California Democrats are pushing to rename John Wayne Airport because of racist and homophobic remarks made by the actor.
Wayne, who died in 1979, once said that he didn’t feel guilty about slavery, claimed Native Americans were ‘selfishly trying to keep’ land for themselves and used homophobic slurs.
Democrats in Orange County now wish to drop the film legend’s name, statue and other likenesses from the Santa Ana airport because of the bigoted comments.
It comes during a nationwide push to change location names and take down statues in light of U.S. racial history.
Orange County Democrats wish to remove all statues and other likenesses of the late actor from the John Wayne Airport and rename it because of his racist and bigoted comments
They have called on the Orange County Board of Supervisors to change the name from John Wayne to Orange County Airport as part of a nationwide push in light of U.S. racial history
The Los Angeles Times reported that that officials passed an emergency resolution Friday condemning Wayne’s ‘racist and bigoted statements’.
‘There have been past efforts to get this done and now we’re putting our name and our backing into this to make sure there is a name change,’ said Ada Briceño, chair of the Democratic Party of Orange County.
According to those who crafted the resolution, the effort to oust Wayne, a longtime resident of Orange County, is part of ‘a national movement to remove white supremacist symbols and names (that are) reshaping American institutions, monuments, businesses, nonprofits, sports leagues and teams’.
They added that its is ‘widely recognized that racist symbols produce lasting physical and psychological stress and trauma particularly to black communities, people of color and other oppressed groups, and the removal of racist symbols provides a necessary process for communities to remember historic acts of violence and recognize victims of oppression’.
It adds that the county is a more diverse region than it was when Wayne’s name was given to the airport.
The resolution asked the Orange County Board of Supervisors to drop his name, statue and other likenesses from the international airport and ‘to restore its original name: Orange County Airport’.
The airport had been named after The Duke following his 1979 death, aged 72.
The film legend made bigoted statements against black people, Native Americans and the LGBTQ community in a 1971 interview with Playboy which resurfaced recently
Wayne was a long-time resident of Orange County but the county’s Democrats have argued in a resolution that the region has changed ethnically since he was alive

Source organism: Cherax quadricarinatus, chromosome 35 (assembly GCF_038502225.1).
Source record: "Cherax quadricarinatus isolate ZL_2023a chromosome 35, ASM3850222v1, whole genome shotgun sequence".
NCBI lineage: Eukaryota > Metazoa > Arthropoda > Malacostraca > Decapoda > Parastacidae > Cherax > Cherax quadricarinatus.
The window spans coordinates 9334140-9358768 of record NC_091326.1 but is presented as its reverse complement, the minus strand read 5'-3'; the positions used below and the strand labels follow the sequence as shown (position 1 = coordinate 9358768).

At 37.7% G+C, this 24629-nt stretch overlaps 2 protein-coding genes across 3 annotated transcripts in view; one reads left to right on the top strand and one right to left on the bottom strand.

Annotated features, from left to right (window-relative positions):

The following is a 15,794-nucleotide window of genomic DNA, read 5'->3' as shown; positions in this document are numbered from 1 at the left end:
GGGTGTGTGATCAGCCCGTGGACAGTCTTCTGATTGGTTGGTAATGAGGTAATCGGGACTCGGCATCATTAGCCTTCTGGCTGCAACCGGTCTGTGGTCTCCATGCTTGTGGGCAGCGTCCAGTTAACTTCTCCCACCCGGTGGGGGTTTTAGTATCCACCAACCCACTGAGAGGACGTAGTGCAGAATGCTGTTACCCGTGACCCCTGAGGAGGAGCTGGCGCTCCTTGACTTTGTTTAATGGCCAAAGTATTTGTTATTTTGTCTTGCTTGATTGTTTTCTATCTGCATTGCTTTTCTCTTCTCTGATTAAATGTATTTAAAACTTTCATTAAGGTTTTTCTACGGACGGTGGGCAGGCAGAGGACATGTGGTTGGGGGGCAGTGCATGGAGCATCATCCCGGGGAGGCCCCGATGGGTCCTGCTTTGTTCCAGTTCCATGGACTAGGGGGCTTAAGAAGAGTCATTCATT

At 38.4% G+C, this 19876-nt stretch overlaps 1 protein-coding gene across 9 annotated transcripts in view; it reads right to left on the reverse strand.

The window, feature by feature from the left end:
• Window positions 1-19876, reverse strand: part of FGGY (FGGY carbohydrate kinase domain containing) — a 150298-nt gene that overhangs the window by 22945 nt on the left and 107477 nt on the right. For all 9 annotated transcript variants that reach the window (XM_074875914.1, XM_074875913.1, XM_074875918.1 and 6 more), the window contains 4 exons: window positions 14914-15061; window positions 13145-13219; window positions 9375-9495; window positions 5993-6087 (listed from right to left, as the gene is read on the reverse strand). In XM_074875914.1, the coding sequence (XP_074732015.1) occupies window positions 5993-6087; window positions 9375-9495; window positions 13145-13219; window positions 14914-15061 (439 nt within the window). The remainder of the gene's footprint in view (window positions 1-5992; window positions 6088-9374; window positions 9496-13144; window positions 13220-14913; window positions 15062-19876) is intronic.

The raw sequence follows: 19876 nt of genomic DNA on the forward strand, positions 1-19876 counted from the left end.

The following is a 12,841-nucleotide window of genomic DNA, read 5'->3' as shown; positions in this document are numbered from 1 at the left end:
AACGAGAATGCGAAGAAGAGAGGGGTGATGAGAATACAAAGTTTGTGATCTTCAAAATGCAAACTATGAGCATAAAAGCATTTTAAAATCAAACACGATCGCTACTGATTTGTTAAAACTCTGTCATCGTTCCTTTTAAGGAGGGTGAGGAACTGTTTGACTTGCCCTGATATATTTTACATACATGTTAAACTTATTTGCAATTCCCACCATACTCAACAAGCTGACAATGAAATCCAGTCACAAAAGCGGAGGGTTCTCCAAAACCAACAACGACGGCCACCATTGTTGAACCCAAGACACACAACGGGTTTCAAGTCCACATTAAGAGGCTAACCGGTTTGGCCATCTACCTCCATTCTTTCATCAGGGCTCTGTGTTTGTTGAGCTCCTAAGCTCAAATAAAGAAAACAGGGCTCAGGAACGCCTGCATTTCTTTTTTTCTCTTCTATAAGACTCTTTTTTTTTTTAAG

The resolution cited a 1971 Playboy magazine interview in which Wayne makes bigoted statements against black people, Native Americans and the LGBTQ community.
He said: ‘I believe in white supremacy until the blacks are educated to a point of responsibility. I don’t believe in giving authority and positions of leadership and judgment to irresponsible people.’
Wayne also said that although he didn’t condone slavery, ‘I don´t feel guilty about the fact that five or 10 generations ago these people were slaves’.
The actor added he felt no remorse in the subjugation of Native Americans.
‘I don’t feel we did wrong in taking this great country away from them. … (O)ur so-called stealing of this country from them was just a matter of survival,’ he said.
‘There were great numbers of people who needed new land, and the Indians were selfishly trying to keep it for themselves.’
The Santa Ana international airstrip was first named John Wayne Airport after his 1979 death
Wayne also called movies such as ‘Easy Rider’ and ‘Midnight Cowboy’ perverted, and used a gay slur to refer to the two main characters of the latter film.
He was 63 when he made the remarks.
Orange County Supervisor Don Wagner told the Times that he had just heard about the Democratic resolution and was unaware of its wording or merit.
This is not the first time that there has been a push to rename the airport.
It was also targeted in early 2019 when Wayne’s words in the Playboy article were widely reshared online.
Those opposed to the renaming claim Wayne can’t be judged on his comments because he lived in a different era.
According to the Times, Wayne was a political power broker in Orange County after living much of his adult life there.
It is also where he is buried.